PL: It's so simple and uniform. I get up, I eat a very light breakfast--somewhere between something and nothing--drink a cup of decaffeinated coffee, read the sports section. I certainly never read the front page. By 8:00 I go into that room, and I'm there for some hours, and sometimes nothing happens, and sometimes something that seems promising happens that turns out to be not promising. Sometimes the real thing happens. And I do that regularly. In Fresno I'm in the room faster, because the paper's thinner and duller.
SD: Do you read your reviews?
PL: Sometimes by accident. I was staying at someone's house who had a subscription to The New York Review of Books and thus I read the review Helen Vendler wrote of me; it actually didn't bother me because I already knew she was tone deaf. [Dec 17, 1981? Ed.]
SD: So what's your advice for poets starting out?
PL: Read. And when you're done reading, read some more. Read a great variety of poetry. . . . And I guess my second piece of advice is: Write everything that occurs to you. . . . In every style they can think of. And not try to find a voice. Avoid an eccentric individual voice, because it's a trap. They haven't even found their subject yet. They're 22, 23 years old--they don't even know what their life obsession is yet.
SD: Should any subjects be taboo?
PL: Of course not. But that doesn't mean that young poets shouldn't avoid certain subjects that have been written to death.
SD: You said in the Hopwood Lecture, 1997, "one of my central characters is named Philip Levine, he is a poet from Detroit," etc. You've also said, "None of my poems are autobiographical." How is your work a record of your life?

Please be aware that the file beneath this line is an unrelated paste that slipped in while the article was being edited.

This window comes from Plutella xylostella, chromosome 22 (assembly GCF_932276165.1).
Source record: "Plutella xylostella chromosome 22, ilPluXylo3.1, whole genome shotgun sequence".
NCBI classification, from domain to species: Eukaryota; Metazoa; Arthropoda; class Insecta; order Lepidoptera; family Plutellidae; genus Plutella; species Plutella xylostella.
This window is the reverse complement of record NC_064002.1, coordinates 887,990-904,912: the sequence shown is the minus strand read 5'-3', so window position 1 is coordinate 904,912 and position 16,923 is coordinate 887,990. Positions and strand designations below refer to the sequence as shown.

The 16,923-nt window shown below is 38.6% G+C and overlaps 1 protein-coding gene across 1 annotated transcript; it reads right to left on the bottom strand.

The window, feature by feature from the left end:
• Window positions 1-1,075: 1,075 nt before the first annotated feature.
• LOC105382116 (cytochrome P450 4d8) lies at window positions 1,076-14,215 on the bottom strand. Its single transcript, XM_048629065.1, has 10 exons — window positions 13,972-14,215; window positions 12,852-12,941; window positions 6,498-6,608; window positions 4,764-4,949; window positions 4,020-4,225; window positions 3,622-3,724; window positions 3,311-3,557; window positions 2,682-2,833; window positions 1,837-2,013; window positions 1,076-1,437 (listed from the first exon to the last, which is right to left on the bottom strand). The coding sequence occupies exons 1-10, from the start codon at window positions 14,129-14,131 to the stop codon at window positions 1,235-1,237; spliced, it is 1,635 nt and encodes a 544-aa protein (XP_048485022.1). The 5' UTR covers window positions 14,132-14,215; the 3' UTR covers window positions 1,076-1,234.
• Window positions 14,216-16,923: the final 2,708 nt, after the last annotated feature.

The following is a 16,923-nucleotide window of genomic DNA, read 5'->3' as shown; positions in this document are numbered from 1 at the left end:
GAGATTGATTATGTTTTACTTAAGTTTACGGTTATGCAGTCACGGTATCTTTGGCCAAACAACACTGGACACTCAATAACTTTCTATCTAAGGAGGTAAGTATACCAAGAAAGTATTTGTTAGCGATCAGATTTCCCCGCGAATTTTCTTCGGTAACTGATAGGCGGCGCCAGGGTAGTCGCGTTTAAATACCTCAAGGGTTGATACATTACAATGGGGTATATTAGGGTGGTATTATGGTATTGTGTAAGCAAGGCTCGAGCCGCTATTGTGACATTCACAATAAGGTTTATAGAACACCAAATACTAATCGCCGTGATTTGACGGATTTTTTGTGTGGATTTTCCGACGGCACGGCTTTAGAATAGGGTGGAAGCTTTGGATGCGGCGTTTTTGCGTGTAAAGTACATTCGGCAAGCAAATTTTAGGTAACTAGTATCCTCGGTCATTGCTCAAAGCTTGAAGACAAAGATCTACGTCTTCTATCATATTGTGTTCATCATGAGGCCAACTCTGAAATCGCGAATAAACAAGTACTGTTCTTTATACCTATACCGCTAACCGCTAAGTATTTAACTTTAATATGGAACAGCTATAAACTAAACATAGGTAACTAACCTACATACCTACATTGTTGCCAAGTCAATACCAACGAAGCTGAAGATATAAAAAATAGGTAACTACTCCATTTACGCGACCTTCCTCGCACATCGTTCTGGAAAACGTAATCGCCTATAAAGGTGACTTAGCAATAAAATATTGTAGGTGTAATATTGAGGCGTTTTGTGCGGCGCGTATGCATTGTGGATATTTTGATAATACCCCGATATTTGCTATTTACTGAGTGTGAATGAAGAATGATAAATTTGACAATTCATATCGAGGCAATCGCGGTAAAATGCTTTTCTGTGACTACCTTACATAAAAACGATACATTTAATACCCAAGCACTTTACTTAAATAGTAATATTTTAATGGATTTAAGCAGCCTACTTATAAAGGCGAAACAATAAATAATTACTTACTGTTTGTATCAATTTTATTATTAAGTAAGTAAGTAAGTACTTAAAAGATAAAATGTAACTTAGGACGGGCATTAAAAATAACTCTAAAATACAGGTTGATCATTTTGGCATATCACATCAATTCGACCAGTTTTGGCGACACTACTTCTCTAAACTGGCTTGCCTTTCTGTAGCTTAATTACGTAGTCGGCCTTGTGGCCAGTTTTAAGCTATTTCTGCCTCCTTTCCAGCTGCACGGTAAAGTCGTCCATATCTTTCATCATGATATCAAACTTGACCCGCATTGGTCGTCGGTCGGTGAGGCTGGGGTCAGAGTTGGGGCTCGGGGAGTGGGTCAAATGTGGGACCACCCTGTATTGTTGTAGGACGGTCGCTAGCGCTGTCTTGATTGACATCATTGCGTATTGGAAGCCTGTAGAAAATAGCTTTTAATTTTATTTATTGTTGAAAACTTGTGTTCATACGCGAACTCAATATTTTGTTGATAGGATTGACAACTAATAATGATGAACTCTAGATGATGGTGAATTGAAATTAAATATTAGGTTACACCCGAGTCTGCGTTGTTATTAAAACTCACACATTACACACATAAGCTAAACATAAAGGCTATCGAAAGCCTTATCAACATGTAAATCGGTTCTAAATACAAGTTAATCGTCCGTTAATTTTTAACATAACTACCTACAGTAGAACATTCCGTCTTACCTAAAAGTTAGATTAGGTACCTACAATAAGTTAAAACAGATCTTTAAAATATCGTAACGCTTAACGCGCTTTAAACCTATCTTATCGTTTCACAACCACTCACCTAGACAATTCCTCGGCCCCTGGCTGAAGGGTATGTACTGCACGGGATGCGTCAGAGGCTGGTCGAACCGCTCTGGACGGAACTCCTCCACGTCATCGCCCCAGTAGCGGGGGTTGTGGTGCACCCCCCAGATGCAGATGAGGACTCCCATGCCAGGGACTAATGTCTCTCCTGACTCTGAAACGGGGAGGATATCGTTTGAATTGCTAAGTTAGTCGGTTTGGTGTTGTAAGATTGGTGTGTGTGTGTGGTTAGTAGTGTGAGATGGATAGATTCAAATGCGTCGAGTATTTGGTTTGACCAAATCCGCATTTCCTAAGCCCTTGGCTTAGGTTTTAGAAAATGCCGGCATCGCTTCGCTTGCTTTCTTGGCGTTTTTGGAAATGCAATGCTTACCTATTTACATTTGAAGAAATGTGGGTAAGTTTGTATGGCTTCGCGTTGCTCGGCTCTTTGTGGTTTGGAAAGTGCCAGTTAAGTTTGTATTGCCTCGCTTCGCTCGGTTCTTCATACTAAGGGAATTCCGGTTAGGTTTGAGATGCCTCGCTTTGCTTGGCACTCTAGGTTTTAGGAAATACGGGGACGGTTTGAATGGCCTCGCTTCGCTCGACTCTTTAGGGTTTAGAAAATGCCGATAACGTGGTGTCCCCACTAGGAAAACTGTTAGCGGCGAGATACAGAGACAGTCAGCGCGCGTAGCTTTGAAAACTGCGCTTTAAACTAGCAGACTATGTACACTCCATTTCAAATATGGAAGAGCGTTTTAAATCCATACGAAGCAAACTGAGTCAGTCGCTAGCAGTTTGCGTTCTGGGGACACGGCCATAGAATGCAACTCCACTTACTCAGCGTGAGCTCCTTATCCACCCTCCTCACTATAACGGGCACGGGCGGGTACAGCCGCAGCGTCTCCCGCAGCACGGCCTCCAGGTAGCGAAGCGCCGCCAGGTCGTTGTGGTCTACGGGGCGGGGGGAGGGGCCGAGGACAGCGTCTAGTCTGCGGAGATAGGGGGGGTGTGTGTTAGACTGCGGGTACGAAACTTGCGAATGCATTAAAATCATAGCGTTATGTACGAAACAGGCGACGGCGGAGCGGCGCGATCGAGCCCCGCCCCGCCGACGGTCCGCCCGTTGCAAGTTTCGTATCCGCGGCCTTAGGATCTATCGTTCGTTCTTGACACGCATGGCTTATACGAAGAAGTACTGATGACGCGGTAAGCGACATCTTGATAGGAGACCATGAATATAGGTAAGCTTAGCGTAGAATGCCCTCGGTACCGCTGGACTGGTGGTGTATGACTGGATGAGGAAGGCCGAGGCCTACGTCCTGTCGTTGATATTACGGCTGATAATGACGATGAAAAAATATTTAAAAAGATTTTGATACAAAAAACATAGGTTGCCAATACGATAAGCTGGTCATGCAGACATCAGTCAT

PL: Some of my poems lean heavily on autobiographical material, but I never feel obliged to stick with what I think happened. As I've said to many of my students over the years, Why be yourself when you could be someone interesting? My imagination is the source of my writing, and my task is to follow where it leads.
[Sally Dawidoff lives in New York City, where she teaches writing to adults and children. Her poetry appears in the May issue of the magazine. This interview, conducted in December 1999, first appeared on iuniverse.com. It is reprinted with the permission of Mr. Levine. Ed.]
BOOKS BY PHILIP LEVINE
Newspaper says the boy killed by someone,
don't say who. I know the mother, waking,
gets up as usual, washes her face
in cold water, and starts the coffee pot.
She stands by the window up there on floor
sixteen wondering why the street's so calm
with no cars going or coming, and then
she looks at the wall clock and sees the time.
Now she's too awake to go back to bed,
she's too awake not to remember him,
her one son, or to forget exactly
how long yesterday was, each moment dragged
into the next by the force of her will
until she thought this simply cannot be.
She sits at the scarred, white kitchen table,
the two black windows staring back at her,
wondering how she'll go back to work today.
The windows don't see anything: they're black,
eyeless, they give back only what's given;
sometimes, like now, even less than what's given,
yet she stares into their two black faces
moving her head from side to side, like this,
just like I'm doing now. Try it awhile,
go ahead, it's not going to kill you.
Now say something, it doesn't matter what
you say because all the words are useless:
"I'm sorry for your loss." "This too will pass."
"He was who he was." She won't hear you out
because she can only hear the torn words
she uses to pray to die. This afternoon
you and I will see her just before four
alight nimbly from the bus, her lunch box
of one sandwich, a thermos of coffee,
a naval orange secured under her arm,
and we'll look away. Under your breath make
her one promise and keep it forever:
in the little store-front church down the block,
the one with the front windows newspapered,
you won't come on Saturday or Sunday
to kneel down and pray for life eternal.
~ . ~